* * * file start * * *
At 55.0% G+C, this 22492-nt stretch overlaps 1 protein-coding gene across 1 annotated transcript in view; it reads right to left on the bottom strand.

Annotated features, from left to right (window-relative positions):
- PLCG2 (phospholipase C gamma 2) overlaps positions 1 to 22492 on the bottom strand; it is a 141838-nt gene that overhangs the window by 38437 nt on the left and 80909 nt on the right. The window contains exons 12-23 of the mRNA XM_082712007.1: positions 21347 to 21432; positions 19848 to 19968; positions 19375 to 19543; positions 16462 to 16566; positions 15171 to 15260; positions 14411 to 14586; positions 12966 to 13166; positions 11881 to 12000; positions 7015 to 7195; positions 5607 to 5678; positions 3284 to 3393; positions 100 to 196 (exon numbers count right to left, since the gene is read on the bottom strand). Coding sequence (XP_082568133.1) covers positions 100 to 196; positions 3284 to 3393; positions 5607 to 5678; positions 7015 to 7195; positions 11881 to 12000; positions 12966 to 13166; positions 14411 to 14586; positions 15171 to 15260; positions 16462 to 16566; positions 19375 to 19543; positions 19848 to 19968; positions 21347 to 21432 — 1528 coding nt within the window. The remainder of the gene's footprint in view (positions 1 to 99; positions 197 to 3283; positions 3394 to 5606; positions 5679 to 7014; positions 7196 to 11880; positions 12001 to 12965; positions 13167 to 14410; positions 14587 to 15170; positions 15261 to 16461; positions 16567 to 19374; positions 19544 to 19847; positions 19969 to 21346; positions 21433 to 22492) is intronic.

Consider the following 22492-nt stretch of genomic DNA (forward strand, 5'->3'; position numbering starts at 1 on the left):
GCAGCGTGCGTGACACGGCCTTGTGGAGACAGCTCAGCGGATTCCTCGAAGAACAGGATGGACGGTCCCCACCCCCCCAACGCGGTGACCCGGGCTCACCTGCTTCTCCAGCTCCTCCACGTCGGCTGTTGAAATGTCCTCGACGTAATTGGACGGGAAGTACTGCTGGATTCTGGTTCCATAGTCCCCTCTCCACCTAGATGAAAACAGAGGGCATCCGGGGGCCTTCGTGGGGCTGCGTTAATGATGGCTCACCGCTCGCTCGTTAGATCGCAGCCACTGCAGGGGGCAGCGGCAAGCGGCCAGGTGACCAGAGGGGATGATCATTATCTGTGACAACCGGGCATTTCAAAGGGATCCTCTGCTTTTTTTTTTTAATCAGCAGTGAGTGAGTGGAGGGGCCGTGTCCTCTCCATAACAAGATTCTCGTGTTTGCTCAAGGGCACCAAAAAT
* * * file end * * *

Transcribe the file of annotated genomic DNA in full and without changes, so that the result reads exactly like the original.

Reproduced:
At 55.0% G+C, this 22492-nt stretch overlaps 1 protein-coding gene across 1 annotated transcript in view; it reads right to left on the bottom strand.

Annotated features, from left to right (window-relative positions):
- PLCG2 (phospholipase C gamma 2) overlaps positions 1 to 22492 on the bottom strand; it is a 141838-nt gene that overhangs the window by 38437 nt on the left and 80909 nt on the right. The window contains exons 12-23 of the mRNA XM_082712007.1: positions 21347 to 21432; positions 19848 to 19968; positions 19375 to 19543; positions 16462 to 16566; positions 15171 to 15260; positions 14411 to 14586; positions 12966 to 13166; positions 11881 to 12000; positions 7015 to 7195; positions 5607 to 5678; positions 3284 to 3393; positions 100 to 196 (exon numbers count right to left, since the gene is read on the bottom strand). Coding sequence (XP_082568133.1) covers positions 100 to 196; positions 3284 to 3393; positions 5607 to 5678; positions 7015 to 7195; positions 11881 to 12000; positions 12966 to 13166; positions 14411 to 14586; positions 15171 to 15260; positions 16462 to 16566; positions 19375 to 19543; positions 19848 to 19968; positions 21347 to 21432 — 1528 coding nt within the window. The remainder of the gene's footprint in view (positions 1 to 99; positions 197 to 3283; positions 3394 to 5606; positions 5679 to 7014; positions 7196 to 11880; positions 12001 to 12965; positions 13167 to 14410; positions 14587 to 15170; positions 15261 to 16461; positions 16567 to 19374; positions 19544 to 19847; positions 19969 to 21346; positions 21433 to 22492) is intronic.

Consider the following 22492-nt stretch of genomic DNA (forward strand, 5'->3'; position numbering starts at 1 on the left):
GCAGCGTGCGTGACACGGCCTTGTGGAGACAGCTCAGCGGATTCCTCGAAGAACAGGATGGACGGTCCCCACCCCCCCAACGCGGTGACCCGGGCTCACCTGCTTCTCCAGCTCCTCCACGTCGGCTGTTGAAATGTCCTCGACGTAATTGGACGGGAAGTACTGCTGGATTCTGGTTCCATAGTCCCCTCTCCACCTAGATGAAAACAGAGGGCATCCGGGGGCCTTCGTGGGGCTGCGTTAATGATGGCTCACCGCTCGCTCGTTAGATCGCAGCCACTGCAGGGGGCAGCGGCAAGCGGCCAGGTGACCAGAGGGGATGATCATTATCTGTGACAACCGGGCATTTCAAAGGGATCCTCTGCTTTTTTTTTTTAATCAGCAGTGAGTGAGTGGAGGGGCCGTGTCCTCTCCATAACAAGATTCTCGTGTTTGCTCAAGGGCACCAAAAAT